Case study

WW1 Canadian VC recipient James Edward Tait

The story of Canadian First World War Victoria Cross recipient James Edward Tait.

James Edward Tait

Credit: National Defence Canada

70 men from Canada received the Victoria Cross, Britain’s highest award for gallantry, during the First World War. As part of the Centenary Commemorations the people of the United Kingdom marked their gratitude to those courageous men by presenting a bronze memorial plaque to their home country engraved with their names. The plaque is now displayed at the British High Commission Ottawa. This archive tells their stories.

Name: James Edward Tait

DOB: 27 May 1888

Place of Birth: Maxwelltown, Scotland

Date of Action: 8 to 11 August 1918

Place of Action: Amiens, France

Rank: Lieutenant

Regiment: 78th Infantry Battalion, Canadian Expeditionary Force.

James Edward Tait was born in Maxwelltown (Dumfries), in Scotland on 27 May 1888, and later emigrated to Canada where he worked as a civil engineer. Tait enlisted in the Canadian Expeditionary Force, and was commissioned as an officer. He received the Military Cross for his conduct on 9 April 1917 during the battle for Vimy Ridge, France.

Lieutenant Tait was awarded the Victoria Cross posthumously for his actions while serving with the 78th Battalion during the first four days of the Battle of Amiens, France, 8 to 11 August. His citation reads:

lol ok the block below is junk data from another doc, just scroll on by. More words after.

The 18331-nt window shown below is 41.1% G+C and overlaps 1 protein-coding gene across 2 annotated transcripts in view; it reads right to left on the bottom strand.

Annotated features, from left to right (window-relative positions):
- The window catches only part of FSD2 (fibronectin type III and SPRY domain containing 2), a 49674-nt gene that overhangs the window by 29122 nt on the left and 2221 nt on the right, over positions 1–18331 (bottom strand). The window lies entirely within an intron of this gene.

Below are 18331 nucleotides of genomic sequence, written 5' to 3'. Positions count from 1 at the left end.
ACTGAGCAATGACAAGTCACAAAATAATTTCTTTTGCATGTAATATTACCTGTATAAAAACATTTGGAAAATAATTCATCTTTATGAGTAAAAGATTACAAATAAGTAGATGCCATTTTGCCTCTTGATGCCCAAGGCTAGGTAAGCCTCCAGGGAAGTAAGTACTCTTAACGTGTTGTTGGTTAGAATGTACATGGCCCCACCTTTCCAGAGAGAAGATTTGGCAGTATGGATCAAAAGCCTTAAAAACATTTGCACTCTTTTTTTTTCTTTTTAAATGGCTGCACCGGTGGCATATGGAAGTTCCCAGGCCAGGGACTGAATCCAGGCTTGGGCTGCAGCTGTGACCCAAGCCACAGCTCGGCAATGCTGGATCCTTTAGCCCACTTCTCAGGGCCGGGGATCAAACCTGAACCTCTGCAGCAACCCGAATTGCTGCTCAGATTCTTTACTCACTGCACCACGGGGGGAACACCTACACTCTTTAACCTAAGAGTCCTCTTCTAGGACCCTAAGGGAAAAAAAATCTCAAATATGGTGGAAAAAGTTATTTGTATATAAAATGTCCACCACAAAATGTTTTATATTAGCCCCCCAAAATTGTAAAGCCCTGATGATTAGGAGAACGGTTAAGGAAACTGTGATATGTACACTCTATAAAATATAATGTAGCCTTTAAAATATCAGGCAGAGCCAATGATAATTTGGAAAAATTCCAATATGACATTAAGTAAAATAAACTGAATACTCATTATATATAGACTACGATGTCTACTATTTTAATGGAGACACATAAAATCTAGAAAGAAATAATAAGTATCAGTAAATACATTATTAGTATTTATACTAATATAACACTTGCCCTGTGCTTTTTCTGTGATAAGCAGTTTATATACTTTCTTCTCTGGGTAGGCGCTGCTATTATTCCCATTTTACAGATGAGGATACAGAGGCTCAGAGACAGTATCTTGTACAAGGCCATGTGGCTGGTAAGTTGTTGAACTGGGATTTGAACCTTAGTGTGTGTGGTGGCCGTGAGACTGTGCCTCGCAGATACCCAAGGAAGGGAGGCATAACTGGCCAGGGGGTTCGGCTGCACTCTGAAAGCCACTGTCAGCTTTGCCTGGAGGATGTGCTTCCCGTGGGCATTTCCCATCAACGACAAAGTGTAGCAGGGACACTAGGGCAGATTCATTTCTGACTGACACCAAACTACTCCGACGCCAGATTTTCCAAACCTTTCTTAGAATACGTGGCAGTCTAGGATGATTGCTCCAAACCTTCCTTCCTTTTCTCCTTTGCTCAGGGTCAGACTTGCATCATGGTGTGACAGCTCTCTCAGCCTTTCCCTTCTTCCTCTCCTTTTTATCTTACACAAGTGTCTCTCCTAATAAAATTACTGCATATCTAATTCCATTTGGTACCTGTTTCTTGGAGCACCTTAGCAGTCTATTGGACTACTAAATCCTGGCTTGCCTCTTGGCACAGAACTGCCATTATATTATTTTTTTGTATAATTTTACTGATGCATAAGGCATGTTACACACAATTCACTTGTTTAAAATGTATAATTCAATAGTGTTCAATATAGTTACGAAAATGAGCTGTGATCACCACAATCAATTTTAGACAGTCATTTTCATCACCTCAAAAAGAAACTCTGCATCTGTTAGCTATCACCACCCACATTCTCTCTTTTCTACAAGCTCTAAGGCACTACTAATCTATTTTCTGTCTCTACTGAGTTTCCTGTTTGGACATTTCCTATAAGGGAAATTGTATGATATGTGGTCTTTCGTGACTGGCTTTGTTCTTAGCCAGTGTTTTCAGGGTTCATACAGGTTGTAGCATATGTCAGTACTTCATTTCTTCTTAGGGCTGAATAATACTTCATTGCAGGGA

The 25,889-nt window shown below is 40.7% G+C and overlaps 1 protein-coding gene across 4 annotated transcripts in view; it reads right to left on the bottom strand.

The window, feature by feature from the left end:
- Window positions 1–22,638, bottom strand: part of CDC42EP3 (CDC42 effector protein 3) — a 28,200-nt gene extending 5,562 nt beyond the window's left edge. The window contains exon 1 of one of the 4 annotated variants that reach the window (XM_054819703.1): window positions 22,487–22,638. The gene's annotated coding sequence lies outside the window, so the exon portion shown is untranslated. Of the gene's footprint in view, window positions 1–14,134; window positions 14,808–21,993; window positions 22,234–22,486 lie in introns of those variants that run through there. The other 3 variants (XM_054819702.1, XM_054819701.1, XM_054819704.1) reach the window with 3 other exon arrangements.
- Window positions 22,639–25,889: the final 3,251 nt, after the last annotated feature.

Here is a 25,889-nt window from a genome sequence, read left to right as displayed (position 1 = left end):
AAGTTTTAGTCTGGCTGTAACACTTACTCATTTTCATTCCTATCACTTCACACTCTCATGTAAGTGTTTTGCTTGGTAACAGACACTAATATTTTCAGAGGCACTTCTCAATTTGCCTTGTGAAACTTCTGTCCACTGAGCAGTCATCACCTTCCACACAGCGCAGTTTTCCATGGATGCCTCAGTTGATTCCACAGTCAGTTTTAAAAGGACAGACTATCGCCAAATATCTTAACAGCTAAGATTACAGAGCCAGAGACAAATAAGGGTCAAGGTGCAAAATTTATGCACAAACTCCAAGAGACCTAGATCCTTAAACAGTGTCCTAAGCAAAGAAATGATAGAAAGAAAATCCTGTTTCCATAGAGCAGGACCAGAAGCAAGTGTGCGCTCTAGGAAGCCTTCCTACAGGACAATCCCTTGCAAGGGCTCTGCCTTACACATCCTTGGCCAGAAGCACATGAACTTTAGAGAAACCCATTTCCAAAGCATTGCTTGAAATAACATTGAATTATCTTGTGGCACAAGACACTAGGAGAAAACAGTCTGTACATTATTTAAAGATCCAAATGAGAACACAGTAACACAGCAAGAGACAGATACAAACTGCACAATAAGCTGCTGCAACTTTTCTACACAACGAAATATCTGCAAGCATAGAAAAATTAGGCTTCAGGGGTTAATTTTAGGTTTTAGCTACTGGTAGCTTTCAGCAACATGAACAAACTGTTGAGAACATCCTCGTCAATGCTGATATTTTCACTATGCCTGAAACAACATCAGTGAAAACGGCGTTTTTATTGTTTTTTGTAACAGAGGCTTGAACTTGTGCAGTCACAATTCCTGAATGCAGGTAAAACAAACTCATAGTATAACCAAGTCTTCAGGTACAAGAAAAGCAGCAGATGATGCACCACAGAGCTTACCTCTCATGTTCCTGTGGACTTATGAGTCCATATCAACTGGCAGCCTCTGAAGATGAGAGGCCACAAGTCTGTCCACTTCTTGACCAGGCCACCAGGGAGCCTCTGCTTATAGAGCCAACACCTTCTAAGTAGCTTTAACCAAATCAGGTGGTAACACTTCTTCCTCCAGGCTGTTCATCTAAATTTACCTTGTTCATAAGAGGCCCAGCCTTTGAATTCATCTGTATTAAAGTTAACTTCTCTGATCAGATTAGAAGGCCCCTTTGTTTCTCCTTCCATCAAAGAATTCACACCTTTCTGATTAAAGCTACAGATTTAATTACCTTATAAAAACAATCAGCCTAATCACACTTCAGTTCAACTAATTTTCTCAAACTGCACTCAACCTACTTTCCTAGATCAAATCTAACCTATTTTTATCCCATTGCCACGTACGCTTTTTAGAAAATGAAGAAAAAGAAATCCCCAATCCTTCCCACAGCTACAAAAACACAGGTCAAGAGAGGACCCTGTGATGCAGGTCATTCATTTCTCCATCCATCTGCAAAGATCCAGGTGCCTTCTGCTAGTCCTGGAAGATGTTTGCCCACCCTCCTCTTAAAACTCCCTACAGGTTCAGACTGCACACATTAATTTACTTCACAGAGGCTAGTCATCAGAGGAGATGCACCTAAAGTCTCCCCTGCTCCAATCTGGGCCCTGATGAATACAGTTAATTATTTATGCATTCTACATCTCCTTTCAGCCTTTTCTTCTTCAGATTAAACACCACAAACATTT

For most conspicuous bravery and initiative in attack. The advance having been checked by intense machine-gun fire, Lt. Tait rallied his company and led it forward with consummate skill and dash under a hail of bullets. A concealed machine-gun, however, continued to cause many casualties. Taking a rifle and bayonet, Lt. Tait dashed forward alone and killed the enemy gunner. Inspired by his example his men rushed the position, capturing twelve machine-guns and twenty prisoners. His valorous action cleared the way for his battalion to advance. Later when the enemy counter-attacked our positions under intense artillery bombardment, this gallant officer displayed outstanding courage and leadership, and though mortally wounded by a shell, continued to direct and aid his men until his death.

Lieutenant Tait died on 11 August 1918, and was buried at Fouquescourt British Cemetery.

Published 20 June 2016